Archive for April, 2011
Feasibility studies help your understand a projects requirements better. Realize more realistic basis for cost and schedule estimates. The studies also give you a chance to try something creative with out having the entire project resting on the outcomes. Projects doomed to fail can be cancelled early in development. Feasibility studies are quick and easy when you don’t have the time or money.
Studying and trying out ideas through a feasibility study before committing to a cost and schedule can reduce project risk. Possible questions to answer to measure risk are: What would happen if we…..? and Would it be possible to…?
Feasibility Studies is one option to help you minimize risk from the beginning. Feasibility studies seek to asses if an approach or a tool can solve a customer problem within a realistic cost and time. Start by defining the requirements. Next determine if a business case to use the approach can be made if the feasibility study yields positive results based on need and strategic alignment.
Create a procedure that allows you to test utility of the approach or tool you are considering. Establish measurement criteria and a comparable baseline measure. Also create a schedule with milestones to know how you are progressing. Keep good documentation of the process and any problems that may arise. Consider the scalability of things as they grow and get more complex.
Sorry no not your vacation time but your co-workers. Vacation time can be a stressful time for everyone in the office. Having to pick up a co-workers tasks during this time can become overwhelming. In these times there is always a strategy you can follow to help you stay on top of things so you don’t fall behind.
Start off by identifying yours and your co-workers priorities. Remain focused on must do priorities. Write down low priorities that way they are not forgotten and can be handled once resource levels are back to normal.
Delegate, delegate, delegate around the office don’t over do it and try to handle everything yourself. Find out what everyone in the office is doing to see if they can take some of your load. For example if you have a meeting to go to but another co-worker is going have them update you on the meeting so you can work on something else. Asking for help is always an option. Outside help might be an option, temporary worker or a vendor may be able to handle some of your tasks. Help is always there you just have to find it.
Another thing to take into account is how long is this vacation 1-2 weeks. You could stay late or skip lunch but don’t abuse it. Truth is you need all your energy to be able to handle all the extra work. Skipping lunch for 2 weeks will take it’s tole on you. Organize and plan to get things done while giving yourself the time to take a brief stretch around the office or a nice walk outside.
Meetings, your not out of one when your already in another. In order to have a successful, productive meeting always have and agenda. Plan ahead so that all the required team members are available to attend. Give at least 48 hours notice or longer depending on on the scale of the project. When it comes to scheduling keep in mind your intended participants and how busy they may be.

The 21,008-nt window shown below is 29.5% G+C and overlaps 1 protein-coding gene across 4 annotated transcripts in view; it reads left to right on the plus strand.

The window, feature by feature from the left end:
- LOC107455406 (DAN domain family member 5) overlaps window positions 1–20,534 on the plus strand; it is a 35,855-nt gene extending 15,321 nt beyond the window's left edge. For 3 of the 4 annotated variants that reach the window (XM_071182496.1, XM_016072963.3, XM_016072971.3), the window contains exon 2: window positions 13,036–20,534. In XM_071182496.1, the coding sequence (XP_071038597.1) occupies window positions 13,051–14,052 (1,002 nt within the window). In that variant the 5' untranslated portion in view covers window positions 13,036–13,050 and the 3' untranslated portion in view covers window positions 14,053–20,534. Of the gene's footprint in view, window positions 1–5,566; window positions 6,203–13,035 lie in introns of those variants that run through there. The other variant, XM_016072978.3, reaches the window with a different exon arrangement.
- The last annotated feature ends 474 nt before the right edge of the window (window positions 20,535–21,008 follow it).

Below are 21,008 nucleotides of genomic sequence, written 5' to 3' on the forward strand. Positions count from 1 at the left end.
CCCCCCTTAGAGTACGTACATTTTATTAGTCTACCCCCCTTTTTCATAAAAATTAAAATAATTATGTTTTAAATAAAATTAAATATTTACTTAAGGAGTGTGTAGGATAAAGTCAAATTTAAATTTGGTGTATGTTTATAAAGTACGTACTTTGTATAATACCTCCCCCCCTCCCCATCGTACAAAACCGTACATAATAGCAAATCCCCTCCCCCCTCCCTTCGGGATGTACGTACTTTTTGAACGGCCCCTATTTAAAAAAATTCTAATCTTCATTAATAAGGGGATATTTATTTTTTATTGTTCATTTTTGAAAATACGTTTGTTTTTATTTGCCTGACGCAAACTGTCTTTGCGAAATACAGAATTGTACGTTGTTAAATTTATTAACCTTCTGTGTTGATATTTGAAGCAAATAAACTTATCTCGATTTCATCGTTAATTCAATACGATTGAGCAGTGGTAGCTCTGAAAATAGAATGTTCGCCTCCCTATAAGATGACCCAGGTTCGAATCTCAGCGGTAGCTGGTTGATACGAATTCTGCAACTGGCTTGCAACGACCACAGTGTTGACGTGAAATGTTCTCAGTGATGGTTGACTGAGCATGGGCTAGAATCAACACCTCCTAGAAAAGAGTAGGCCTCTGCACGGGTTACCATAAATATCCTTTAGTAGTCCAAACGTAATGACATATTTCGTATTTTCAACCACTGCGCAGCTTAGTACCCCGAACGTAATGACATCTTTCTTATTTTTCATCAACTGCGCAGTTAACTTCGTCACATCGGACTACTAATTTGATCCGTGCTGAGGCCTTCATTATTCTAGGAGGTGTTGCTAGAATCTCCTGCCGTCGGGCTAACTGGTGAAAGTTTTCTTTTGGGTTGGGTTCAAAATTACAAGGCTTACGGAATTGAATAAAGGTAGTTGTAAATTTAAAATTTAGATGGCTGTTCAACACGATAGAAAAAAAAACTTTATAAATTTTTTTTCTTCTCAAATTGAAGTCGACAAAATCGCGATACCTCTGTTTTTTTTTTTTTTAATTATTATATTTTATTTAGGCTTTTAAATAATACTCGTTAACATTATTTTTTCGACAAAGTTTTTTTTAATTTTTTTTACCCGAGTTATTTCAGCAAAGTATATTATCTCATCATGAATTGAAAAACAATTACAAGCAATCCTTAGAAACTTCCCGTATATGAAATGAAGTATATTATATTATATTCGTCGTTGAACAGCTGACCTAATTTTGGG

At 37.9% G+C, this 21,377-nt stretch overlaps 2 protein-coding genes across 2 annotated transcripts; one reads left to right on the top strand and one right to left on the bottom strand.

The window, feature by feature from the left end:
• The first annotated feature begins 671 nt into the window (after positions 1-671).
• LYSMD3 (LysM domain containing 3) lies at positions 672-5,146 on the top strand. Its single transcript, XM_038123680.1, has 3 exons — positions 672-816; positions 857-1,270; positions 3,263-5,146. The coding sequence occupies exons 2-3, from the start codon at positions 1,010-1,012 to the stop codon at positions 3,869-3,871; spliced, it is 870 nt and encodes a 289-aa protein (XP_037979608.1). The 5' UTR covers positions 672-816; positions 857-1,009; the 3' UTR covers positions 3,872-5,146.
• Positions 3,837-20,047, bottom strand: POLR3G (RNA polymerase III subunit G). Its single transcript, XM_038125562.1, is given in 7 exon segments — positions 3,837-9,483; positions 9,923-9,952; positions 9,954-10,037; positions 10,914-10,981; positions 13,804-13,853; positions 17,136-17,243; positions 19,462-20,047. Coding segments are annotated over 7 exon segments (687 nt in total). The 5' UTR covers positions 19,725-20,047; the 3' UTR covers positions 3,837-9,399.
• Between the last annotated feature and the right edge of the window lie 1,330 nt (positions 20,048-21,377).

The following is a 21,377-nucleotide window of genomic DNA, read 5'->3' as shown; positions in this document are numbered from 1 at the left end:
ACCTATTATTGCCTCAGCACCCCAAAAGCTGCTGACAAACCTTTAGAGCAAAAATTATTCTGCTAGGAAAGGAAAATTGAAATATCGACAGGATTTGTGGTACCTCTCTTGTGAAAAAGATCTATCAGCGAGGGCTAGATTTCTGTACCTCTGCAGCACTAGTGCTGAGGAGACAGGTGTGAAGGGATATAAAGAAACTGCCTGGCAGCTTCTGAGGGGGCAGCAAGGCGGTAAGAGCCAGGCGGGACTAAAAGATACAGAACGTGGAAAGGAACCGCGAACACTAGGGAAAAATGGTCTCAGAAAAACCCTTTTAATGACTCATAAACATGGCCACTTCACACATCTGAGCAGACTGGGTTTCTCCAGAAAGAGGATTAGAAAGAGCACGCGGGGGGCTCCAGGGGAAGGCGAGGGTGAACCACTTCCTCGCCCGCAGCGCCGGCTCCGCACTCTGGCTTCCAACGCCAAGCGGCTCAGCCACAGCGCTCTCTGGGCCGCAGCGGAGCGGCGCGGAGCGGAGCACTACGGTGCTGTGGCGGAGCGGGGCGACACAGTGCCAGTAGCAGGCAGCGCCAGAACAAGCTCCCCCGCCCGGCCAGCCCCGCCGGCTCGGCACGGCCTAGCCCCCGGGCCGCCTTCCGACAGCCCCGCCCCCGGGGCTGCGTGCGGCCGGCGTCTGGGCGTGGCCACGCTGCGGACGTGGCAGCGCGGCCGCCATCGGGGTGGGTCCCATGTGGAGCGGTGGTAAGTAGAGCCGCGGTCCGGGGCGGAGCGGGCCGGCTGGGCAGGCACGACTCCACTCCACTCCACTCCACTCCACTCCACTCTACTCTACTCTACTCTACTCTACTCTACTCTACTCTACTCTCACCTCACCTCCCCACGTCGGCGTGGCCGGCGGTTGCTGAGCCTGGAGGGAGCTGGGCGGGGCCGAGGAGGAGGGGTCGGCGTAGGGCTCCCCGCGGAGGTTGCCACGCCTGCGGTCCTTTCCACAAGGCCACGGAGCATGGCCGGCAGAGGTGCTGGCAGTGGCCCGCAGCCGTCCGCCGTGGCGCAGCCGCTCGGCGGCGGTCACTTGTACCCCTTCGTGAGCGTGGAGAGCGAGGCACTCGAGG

Stay one step ahead, know what will members need to bring and notify them of any work needed before the meeting. This will help make the meeting most productive. Compose an outlined agenda that everyone one has access to that includes the following points:
- The plan
- Action items
- Other business
Provide everyone at the meeting a chance to provide their opinion on the topics that were discussed. As a project manager send out a summary to those who may not have been able to attend and to everyone that did attend. Follow through so that your meeting is not wasted. Keep in touch with members and assure that everyone understood the action items. Hold a follow up meeting within a given time frame so everyone can review prior and future action items.
Meetings take up most of our daily work time for professionals sometimes its a wonder anything else gets done. Hopefully the advice above helps guide everyone in and out of meetings so they can move on and accomplish more.
As a Project Manager it is essential to have financial knowledge to manage a budget well and precisely. Know all the cost to include in your budgets and try not to overlook any important costs. Once you have identified the costs that need to be included it’s a good idea to start off with estimates. Your estimates will fluctuate as the project progresses, don’t worry this is normal. In order to meet targets make sure you have cost tolerances that meet senior managements expectations.
A budget is more than just a balance of expenditures. A budget also serves as a metric that Project Managers can use to make informed decisions. A budget can also be used to identify key points in a project where decisions may need to be made.
The best way to keep track of what your spending is to keep track of the project process itself. Know where you are in the process and what you budget target was set at for that point in the project. Make sure the project and the budget match.